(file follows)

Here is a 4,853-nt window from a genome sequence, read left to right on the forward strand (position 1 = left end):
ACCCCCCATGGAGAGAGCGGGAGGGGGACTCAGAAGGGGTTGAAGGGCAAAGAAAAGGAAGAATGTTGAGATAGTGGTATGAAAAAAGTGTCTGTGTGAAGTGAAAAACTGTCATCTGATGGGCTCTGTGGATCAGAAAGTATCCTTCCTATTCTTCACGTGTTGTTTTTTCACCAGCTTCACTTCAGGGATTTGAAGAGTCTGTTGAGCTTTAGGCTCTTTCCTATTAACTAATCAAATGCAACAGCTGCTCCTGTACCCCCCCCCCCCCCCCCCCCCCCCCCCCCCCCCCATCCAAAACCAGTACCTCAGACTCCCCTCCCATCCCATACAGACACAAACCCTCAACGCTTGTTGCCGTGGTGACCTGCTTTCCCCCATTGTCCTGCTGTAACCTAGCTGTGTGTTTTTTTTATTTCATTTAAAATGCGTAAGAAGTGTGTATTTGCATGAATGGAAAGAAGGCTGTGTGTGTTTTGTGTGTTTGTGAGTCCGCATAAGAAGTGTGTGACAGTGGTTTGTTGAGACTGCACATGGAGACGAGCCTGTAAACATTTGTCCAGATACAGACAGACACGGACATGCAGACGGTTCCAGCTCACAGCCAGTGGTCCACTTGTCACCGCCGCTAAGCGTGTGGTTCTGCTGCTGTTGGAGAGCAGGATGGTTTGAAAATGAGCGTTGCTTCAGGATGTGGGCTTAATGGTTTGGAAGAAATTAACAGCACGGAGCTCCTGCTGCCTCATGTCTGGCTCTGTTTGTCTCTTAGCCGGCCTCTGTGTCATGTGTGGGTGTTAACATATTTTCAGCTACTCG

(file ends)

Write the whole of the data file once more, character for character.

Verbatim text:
Here is a 4,853-nt window from a genome sequence, read left to right on the forward strand (position 1 = left end):
ACCCCCCATGGAGAGAGCGGGAGGGGGACTCAGAAGGGGTTGAAGGGCAAAGAAAAGGAAGAATGTTGAGATAGTGGTATGAAAAAAGTGTCTGTGTGAAGTGAAAAACTGTCATCTGATGGGCTCTGTGGATCAGAAAGTATCCTTCCTATTCTTCACGTGTTGTTTTTTCACCAGCTTCACTTCAGGGATTTGAAGAGTCTGTTGAGCTTTAGGCTCTTTCCTATTAACTAATCAAATGCAACAGCTGCTCCTGTACCCCCCCCCCCCCCCCCCCCCCCCCCCCCCCCCCATCCAAAACCAGTACCTCAGACTCCCCTCCCATCCCATACAGACACAAACCCTCAACGCTTGTTGCCGTGGTGACCTGCTTTCCCCCATTGTCCTGCTGTAACCTAGCTGTGTGTTTTTTTTATTTCATTTAAAATGCGTAAGAAGTGTGTATTTGCATGAATGGAAAGAAGGCTGTGTGTGTTTTGTGTGTTTGTGAGTCCGCATAAGAAGTGTGTGACAGTGGTTTGTTGAGACTGCACATGGAGACGAGCCTGTAAACATTTGTCCAGATACAGACAGACACGGACATGCAGACGGTTCCAGCTCACAGCCAGTGGTCCACTTGTCACCGCCGCTAAGCGTGTGGTTCTGCTGCTGTTGGAGAGCAGGATGGTTTGAAAATGAGCGTTGCTTCAGGATGTGGGCTTAATGGTTTGGAAGAAATTAACAGCACGGAGCTCCTGCTGCCTCATGTCTGGCTCTGTTTGTCTCTTAGCCGGCCTCTGTGTCATGTGTGGGTGTTAACATATTTTCAGCTACTCG